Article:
Amazon drone would dismantle itself in sky, rain down parts
Nobody, it can be imagined, wants a drone falling on their head, especially if it’s a drone large enough to deliver packages for Amazon.
But the e-commerce behemoth clearly sees a future in which bad things happen to good technology, and a malfunctioning drone ought not plummet from the sky.
Better to do it piece by piece.
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Amazon on Nov. 28 received a patent outlining a possible plan for “directed fragmentation for unmanned airborne vehicles” used in deliveries.
“The use of UAVs is accompanied by the need for new solutions to various problems, such as service disruptions due to unsuitable weather conditions, equipment malfunctions, and other problems,” reads the text of the patent, which the Seattle firm applied for in June 2016.
Core to the technology is a “fragmentation sequence” that the drone constantly updates with an eye to flight path, flying conditions, and what lies in the terrain below.
“Terrain topology information or data can identify certain preferred locations for dropping one or more of the components of the UAV,” the patent document says.
“For example, the terrain topology information can identify bodies of water, forested areas, open fields, and other locations more suitable for dropping components of the UAV if or when flight operation errors, malfunctions, or unexpected conditions occur.
“Terrain topology data can identify the locations and boundaries of residential, commercial, and industrial buildings and developments, highways and surface streets, parking lots, stadiums, schools, recreational areas, and other artificial features.”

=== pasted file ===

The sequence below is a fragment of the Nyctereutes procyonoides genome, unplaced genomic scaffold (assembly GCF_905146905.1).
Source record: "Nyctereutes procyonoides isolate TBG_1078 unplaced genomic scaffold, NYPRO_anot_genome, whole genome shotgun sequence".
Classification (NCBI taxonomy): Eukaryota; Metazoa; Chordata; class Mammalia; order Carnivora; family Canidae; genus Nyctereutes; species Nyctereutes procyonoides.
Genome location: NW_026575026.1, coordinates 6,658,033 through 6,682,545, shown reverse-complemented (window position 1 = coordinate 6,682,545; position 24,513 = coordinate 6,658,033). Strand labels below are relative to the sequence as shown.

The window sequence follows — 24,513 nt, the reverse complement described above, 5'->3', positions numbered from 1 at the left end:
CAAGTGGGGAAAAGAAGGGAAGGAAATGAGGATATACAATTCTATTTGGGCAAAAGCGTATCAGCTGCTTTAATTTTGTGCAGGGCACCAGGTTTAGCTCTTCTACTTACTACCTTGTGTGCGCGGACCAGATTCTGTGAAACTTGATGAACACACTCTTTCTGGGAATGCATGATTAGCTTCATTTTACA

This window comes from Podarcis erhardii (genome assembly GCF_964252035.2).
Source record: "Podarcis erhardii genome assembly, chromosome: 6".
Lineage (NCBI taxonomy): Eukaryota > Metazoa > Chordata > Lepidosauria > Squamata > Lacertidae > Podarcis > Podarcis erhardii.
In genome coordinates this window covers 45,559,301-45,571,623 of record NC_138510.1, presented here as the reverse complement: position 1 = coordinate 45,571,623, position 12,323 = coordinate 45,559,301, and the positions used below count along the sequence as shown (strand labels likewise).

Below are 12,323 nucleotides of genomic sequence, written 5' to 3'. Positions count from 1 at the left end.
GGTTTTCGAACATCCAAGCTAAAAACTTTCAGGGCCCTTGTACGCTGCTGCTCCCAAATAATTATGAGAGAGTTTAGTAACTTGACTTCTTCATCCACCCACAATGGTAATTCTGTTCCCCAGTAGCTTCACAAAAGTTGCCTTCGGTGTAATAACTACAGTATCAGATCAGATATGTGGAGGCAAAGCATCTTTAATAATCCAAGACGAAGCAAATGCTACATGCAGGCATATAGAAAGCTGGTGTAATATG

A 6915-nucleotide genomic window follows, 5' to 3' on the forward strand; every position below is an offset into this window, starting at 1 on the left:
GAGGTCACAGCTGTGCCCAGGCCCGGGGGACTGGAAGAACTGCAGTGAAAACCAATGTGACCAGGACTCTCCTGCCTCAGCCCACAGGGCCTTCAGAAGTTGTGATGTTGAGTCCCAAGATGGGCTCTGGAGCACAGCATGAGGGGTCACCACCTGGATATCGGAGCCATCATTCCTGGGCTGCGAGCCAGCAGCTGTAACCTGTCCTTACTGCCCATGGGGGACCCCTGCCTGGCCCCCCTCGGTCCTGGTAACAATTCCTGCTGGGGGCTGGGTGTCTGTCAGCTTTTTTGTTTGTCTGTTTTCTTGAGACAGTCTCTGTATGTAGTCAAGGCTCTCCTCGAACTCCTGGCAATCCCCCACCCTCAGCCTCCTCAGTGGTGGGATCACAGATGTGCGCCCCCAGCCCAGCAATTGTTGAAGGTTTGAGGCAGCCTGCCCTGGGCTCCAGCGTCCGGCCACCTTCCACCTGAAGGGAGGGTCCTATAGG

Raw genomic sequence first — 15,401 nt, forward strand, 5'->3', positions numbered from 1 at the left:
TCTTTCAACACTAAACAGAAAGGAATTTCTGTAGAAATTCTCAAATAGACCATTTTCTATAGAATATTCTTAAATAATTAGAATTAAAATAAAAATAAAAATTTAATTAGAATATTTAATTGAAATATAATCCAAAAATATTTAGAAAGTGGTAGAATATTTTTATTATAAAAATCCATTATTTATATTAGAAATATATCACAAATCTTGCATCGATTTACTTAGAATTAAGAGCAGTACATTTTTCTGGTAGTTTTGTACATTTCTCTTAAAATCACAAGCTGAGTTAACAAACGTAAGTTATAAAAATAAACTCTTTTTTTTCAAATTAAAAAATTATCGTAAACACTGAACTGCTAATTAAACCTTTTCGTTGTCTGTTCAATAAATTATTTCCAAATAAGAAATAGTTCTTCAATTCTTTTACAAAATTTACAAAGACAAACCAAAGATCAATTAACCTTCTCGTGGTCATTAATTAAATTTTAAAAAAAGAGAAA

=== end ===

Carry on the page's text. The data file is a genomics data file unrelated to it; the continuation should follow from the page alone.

What might cause an Amazon delivery drone to need to divest itself from itself, in parts?
“Unexpected heat, cold, wind, rain, hail, high or low … pressure regions, or other meteorological conditions,” according to the patent document.
“High winds may make it difficult or impossible to control the flight operations. High heat may also result in failure or malfunction of the battery … leading to loss of thrust provided by the rotor system. Other components … such as the rotor system, flight control computer, flight sensors, or other components, can unexpectedly malfunction or fail for various reasons.”
The idea behind the patent is not to let the drone dismantle itself till there’s nothing left.
“During the fragmentation sequence, one or more parts or components of the UAV can be released. In doing so, the weight, speed, air drag coefficient, and other factors related to the UAV can be altered. At the same time, the momentum and trajectory of the UAV are also altered.
“According to aspects of the embodiments, the fragmentation sequence is tailored to modify or alter the manner in which the UAV descends, to control the descent in a preferred, controlled manner.”
The drone’s systems would allow it to control where the falling parts fall, so they would “descend in a calculated or estimated trajectory to the preferred locations.”
Parts could be released using latches, hooks or springs, or “small explosive charges” or compressed gas.
And, Amazon being Amazon, there’s attention to cost, among other factors, in what gets jettisoned.
“The fragmentation sequence engine can select the order based on various factors, such as the replacement value or cost of the components, the air drag coefficients of the components, the weight of the components, the purpose of the components, and other factors,” the patent document says.
However, just because Amazon patented this system doesn’t guarantee it’ll go into action. But the company’s recognition of the possibility of what the patent document calls “catastrophic failure” of a delivery drone indicates that some solution is needed before the company starts delivering goods via drones.